Specifically, less mobile PFASs are often long-chained compounds rather than short-chained and are more often PFSAs rather than PFCAs for chains of a given length. When considering soil conditions ideal for modified agriculture, soils with higher concentrations of clay and silt soils are expected to exhibit increased sorption of the PFAS than sandier soils due to having a greater surface area for electrostatic and hydrophobic interactions to take place. Finer textured soils also tend to have higher organic matter concentrations than coarser textured soils, as well as greater potential for increasing organic matter through amendments and other management practices. High amounts of organic matter and high multivalent cation concentrations that enable cation bridging can help immobilize the PFAS. Long-chain compounds are best immobilized in soils with high amounts of SOM where hydrophobic interactions take place. Bioavailability is further mediated by pH, where soils with lower pH are associated with an increased sorption potential.46
Physiology of the crop influences levels of bioaccumulation within edible portions. Crops suitable for modified agriculture are characterized by a less fine root area, a greater percentage of mature roots, low amounts of root exudates, and smaller aboveground vegetative compartments (i.e., leaf blade area). Crops with low potential for uptake are often fruits or grains where there is little uptake in the edible portion. Greens would represent a higher risk crop option in contaminated soil.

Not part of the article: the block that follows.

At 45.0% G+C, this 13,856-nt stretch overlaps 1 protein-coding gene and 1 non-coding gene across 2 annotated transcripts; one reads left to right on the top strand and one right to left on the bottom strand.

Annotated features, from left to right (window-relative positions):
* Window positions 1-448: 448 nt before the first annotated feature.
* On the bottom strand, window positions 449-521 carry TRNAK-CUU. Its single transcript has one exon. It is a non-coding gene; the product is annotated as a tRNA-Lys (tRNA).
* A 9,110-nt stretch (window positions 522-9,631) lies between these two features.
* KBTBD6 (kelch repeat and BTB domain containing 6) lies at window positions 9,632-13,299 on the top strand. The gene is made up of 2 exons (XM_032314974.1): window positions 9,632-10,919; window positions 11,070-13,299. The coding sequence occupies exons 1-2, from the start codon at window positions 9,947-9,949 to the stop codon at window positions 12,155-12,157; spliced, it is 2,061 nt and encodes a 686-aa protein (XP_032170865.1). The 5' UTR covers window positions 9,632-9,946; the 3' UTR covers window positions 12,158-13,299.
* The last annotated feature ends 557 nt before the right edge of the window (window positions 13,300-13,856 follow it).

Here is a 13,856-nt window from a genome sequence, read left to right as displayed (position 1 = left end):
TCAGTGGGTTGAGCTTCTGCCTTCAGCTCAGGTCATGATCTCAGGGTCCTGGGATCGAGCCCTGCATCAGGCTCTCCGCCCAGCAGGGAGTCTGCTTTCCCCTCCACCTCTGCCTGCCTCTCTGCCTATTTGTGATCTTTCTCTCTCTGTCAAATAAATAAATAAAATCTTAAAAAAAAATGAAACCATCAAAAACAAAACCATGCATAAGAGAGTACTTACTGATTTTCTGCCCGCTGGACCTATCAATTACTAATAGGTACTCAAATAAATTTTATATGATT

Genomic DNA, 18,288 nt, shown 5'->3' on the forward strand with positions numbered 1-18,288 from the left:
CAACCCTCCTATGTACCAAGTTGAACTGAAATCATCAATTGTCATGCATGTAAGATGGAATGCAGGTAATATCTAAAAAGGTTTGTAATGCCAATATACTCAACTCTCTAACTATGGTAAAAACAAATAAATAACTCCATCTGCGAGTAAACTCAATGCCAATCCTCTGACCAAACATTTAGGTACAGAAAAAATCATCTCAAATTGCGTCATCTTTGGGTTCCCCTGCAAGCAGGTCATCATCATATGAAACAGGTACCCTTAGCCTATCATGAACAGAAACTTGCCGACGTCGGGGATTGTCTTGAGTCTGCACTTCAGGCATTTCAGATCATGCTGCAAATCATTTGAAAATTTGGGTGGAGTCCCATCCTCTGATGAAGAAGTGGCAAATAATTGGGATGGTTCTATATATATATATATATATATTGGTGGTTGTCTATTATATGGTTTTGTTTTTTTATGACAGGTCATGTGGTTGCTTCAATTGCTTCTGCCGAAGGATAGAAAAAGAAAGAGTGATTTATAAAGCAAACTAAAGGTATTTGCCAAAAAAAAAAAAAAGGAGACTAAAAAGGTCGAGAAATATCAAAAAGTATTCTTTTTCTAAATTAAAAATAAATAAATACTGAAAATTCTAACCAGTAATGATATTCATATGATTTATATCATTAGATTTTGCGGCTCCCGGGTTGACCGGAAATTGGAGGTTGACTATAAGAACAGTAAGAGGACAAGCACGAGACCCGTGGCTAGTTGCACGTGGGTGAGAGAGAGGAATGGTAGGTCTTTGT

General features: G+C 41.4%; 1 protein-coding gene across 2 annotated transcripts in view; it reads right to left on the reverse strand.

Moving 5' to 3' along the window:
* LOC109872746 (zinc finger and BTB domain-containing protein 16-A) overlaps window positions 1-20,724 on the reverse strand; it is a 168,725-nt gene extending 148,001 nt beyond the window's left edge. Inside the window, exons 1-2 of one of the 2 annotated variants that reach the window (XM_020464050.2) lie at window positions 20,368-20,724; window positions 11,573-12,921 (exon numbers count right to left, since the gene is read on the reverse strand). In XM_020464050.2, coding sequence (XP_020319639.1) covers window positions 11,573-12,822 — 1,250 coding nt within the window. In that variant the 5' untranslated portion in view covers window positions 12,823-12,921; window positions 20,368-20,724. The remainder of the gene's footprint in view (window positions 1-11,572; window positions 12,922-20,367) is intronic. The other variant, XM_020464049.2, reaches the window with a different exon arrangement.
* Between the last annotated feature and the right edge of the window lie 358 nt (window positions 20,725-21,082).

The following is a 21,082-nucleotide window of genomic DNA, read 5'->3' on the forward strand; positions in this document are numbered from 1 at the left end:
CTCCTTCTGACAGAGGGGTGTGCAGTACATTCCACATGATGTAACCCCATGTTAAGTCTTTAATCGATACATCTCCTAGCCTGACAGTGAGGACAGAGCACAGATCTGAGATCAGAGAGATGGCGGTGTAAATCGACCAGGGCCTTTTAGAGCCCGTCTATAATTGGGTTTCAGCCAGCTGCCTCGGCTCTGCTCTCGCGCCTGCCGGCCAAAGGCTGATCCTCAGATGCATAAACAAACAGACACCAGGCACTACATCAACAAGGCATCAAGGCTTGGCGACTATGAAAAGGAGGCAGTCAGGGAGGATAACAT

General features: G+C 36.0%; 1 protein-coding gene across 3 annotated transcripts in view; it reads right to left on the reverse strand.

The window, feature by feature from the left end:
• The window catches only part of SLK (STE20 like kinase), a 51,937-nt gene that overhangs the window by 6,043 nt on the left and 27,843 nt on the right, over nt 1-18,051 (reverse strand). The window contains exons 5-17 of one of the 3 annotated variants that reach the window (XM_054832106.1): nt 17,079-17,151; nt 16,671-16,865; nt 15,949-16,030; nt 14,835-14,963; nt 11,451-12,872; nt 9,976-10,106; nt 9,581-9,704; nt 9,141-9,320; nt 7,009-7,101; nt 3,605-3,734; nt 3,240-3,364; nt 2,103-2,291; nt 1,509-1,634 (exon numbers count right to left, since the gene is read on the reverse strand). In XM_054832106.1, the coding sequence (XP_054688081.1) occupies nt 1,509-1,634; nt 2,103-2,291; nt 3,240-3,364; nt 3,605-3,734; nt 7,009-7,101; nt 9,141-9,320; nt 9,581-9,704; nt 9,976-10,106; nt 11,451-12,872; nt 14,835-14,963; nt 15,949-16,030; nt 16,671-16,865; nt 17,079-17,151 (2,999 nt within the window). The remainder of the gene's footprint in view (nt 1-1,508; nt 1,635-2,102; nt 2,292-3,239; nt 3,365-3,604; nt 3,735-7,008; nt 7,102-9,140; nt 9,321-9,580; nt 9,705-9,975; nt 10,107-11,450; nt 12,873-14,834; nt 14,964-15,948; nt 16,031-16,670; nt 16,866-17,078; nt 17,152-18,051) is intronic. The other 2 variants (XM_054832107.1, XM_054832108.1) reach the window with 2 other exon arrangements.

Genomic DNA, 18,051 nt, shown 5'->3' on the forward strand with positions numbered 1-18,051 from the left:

Conversely, in situ phytoremediation will have a greater likelihood of success in soils with relatively low organic matter, coarse texture, low multivalent cations, and high pH. Based on our conceptual model of PFAS distribution in plants, the best candidate plant species for phytoremediation would be ones with a large fine root mass, high water uptake rate, and potential production of root exudates that facilitate PFAS transport into the roots. From a practical perspective, perennial plants that can be repeatedly harvested to remove the contaminated foliage would be ideal.
VI. RESEARCH NEEDS
The work of our review and those previously published have identified chemical, soil, and plant factors influencing PFAS uptake.3,29,33,46 Future research needs surround the development of a deeper understanding of these separate factors through data sets and shared sampling protocols before models can be made to accurately predict PFAS fate and transport such as transfer factors and soil sorption. There is much to learn about the role of chemical characteristics such as initial concentration, chain length, and end group in PFAS mobility. Additionally, researchers are beginning to investigate the fate of branched versus linear compounds and precursors in plants and soil, with most of the literature focusing on linear compounds and legacy contaminants.37,38 Most of the work on this has yet to incorporate recent findings of biotransformation among compounds in plant–soil environments across time, which will be central to future modeling endeavors.